October 25, 1845
From the Bay of Aransas. — The U. S.
transport steamboat Monmouth, Capt. Baker, arrived here yesterday
forenoon from Aransas Bay. She left there on the 16th inst.,
arrived at Galveston on Friday night, and departed again on Monday
night, the 20th, and made her way hither, against N.N.E.
winds, which prevailed throughout the passage.
The Monmouth is in a very critical state,
leaking most rapidly, and will go at once into dry dock for repairs.
The army at Corpus Christi was in pretty
good health, except that a few cases of dysentery had occurred. Three
hundred Mexicans ventured within 50 miles of Corpus Christi a few days
since, in pursuit of a body of Camanches, which had been committing
depredations on the settlements. The commander of the Mexicans, being
an old acquaintance of Col. Kinney, sent word to him that he should have
called to see him, but was fearful he might be censured. An old friend
in the army writes us as follows on this subject:
7th Infantry Camp, Corpus
October 15th, 1845.
My Dear Sir
— I wrote you by the Alabama, since which nothing of import has
transpired. Yesterday Madam Rumor circulate d a report that 300 Mexican
soldiers were within 60 miles of Corpus Christi. I inquired in relation
to this rumor, and find that there are a few small posts occupied by the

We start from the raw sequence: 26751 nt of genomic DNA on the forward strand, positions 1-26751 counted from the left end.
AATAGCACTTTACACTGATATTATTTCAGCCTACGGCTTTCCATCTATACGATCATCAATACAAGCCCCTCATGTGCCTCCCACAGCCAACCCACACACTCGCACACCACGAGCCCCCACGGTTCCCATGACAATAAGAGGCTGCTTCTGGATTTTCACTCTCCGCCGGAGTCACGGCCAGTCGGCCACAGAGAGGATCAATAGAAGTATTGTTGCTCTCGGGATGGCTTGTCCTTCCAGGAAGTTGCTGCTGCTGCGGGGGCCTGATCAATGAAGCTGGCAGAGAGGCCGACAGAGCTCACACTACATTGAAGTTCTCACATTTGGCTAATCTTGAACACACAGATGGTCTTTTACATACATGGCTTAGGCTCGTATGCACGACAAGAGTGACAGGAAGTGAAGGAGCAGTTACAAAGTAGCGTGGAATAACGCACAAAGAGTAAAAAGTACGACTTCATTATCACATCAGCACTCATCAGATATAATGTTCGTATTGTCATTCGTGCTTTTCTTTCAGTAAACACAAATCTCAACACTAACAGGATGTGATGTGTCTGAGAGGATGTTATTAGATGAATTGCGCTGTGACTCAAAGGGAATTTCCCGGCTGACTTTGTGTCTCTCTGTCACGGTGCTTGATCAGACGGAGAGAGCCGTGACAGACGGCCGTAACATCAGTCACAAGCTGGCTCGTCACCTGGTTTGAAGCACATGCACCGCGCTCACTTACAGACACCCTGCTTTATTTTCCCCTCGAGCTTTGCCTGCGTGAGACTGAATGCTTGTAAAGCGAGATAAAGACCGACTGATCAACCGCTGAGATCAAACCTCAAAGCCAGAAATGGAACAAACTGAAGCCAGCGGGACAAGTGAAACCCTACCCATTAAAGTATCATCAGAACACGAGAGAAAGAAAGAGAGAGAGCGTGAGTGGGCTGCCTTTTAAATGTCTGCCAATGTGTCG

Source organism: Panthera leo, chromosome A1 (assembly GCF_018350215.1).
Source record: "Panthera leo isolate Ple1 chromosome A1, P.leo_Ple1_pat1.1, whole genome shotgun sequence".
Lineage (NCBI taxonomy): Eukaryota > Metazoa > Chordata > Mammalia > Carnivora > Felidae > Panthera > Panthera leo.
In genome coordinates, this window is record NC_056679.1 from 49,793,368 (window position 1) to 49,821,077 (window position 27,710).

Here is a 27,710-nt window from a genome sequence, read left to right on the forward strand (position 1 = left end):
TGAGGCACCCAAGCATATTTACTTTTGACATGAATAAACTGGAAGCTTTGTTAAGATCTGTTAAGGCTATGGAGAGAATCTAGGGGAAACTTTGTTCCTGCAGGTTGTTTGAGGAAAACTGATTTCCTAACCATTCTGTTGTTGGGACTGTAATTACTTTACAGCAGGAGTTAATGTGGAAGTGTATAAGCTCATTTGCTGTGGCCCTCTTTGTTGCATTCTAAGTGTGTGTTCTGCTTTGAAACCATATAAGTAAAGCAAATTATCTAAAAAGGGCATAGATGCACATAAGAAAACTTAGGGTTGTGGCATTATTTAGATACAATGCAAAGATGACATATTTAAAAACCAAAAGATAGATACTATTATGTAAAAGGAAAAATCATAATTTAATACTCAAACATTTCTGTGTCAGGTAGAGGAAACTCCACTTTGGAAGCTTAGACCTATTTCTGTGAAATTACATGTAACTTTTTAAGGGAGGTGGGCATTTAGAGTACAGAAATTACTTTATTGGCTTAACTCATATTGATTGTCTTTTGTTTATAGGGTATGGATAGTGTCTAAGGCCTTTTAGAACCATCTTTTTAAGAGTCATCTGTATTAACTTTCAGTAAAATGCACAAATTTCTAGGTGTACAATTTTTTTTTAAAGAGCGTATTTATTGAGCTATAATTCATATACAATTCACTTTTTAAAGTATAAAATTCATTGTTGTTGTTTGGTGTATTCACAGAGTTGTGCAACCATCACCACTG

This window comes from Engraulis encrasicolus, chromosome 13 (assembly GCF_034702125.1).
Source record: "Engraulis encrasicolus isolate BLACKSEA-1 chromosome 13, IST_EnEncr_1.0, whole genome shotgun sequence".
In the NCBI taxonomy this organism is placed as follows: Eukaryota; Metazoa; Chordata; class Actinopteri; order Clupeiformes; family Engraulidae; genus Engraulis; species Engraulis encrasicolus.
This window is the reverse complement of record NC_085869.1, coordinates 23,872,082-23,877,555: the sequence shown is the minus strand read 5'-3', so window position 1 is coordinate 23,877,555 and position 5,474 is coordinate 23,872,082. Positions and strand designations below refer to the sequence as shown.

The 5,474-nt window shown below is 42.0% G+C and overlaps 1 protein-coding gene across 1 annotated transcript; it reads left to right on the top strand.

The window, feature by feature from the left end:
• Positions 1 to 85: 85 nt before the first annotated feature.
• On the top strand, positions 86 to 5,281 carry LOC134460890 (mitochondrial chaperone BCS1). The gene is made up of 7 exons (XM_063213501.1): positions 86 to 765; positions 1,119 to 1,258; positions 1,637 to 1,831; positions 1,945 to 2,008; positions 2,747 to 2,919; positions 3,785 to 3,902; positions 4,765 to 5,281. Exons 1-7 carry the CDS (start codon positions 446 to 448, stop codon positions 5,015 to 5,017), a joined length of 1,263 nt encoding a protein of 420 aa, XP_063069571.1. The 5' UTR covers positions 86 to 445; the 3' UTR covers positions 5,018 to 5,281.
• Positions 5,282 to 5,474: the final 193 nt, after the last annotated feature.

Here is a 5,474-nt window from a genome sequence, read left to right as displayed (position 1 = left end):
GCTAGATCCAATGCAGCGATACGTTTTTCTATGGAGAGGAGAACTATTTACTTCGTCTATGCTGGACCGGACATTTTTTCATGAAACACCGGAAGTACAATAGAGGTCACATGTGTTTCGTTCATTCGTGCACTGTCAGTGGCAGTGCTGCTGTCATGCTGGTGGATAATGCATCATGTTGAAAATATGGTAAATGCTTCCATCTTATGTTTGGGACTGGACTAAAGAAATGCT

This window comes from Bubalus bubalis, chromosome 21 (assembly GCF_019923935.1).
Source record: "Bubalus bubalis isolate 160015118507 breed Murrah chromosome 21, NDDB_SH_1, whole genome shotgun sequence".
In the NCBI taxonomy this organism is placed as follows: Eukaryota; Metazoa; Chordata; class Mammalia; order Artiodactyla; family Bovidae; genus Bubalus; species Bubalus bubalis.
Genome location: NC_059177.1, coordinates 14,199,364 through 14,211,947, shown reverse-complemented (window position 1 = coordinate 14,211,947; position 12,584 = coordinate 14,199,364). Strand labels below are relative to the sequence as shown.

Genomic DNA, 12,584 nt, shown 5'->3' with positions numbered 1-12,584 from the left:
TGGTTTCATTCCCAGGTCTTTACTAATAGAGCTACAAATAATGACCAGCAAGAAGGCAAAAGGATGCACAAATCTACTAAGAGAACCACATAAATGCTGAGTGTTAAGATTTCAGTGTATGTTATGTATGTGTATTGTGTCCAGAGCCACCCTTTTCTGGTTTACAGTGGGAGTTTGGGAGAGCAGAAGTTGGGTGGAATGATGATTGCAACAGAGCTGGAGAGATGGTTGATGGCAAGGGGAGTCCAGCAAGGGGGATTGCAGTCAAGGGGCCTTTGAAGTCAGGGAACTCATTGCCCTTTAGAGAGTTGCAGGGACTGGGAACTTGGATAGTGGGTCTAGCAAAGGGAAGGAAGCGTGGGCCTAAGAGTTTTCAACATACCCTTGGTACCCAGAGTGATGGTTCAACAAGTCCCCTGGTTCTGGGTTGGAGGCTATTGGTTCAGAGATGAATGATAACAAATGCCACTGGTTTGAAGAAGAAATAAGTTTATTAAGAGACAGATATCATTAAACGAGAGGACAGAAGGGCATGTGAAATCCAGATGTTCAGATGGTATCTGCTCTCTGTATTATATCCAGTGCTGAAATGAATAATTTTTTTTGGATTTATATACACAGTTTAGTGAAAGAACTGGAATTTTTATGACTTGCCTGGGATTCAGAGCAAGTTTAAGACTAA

Mexicans on this bank of the Rio Grande. In the vicinity of Mier, for
instance, there are about 100, near Loredo about 100, and near Camargo
about 100. The Camanches came down in the vicinity of that portion of
the frontier and committed depredations, killing and stealing. The
troops from the neighborhood of the different towns mentioned started
out in pursuit in three detachments, (about 100 each,) and are now on
the war trail. This is nothing unusual as I learn from Col. Kinney.
Whether Gen. Taylor will or will not take
any action upon this, is yet to be determined.
The steamer Monmouth goes over for
repairs. She will return here again. Capt. Blake’s party has not yet
The party under Capt. Blake had been
previously sent out on a reconnoissance, we believe. We have no
further intelligence whatever as to the army by this arrival.
The Monmouth left at Aransas the propeller
Augusta, lightering; the steamboat Leo, for sale, freight or charter; and
the schrs. T. F. Hunt and Cornelia, loaded with powder and arms. The schr.
Josephine, and another small one, were lying at anchor, ready for sea.
The brig Pocahontas arrived at Aransas on the 15th, but it was
too rough to venture alongside her. The propeller McKim was left at
Galveston, to leave in two or three days. The Monmouth met the steamship
New York on he 20th inst., at 9 o’clock, a.m., about 30 miles
east of Galveston.
Source: The Daily Picayune, October
25, 1845, p. 2, col. 3.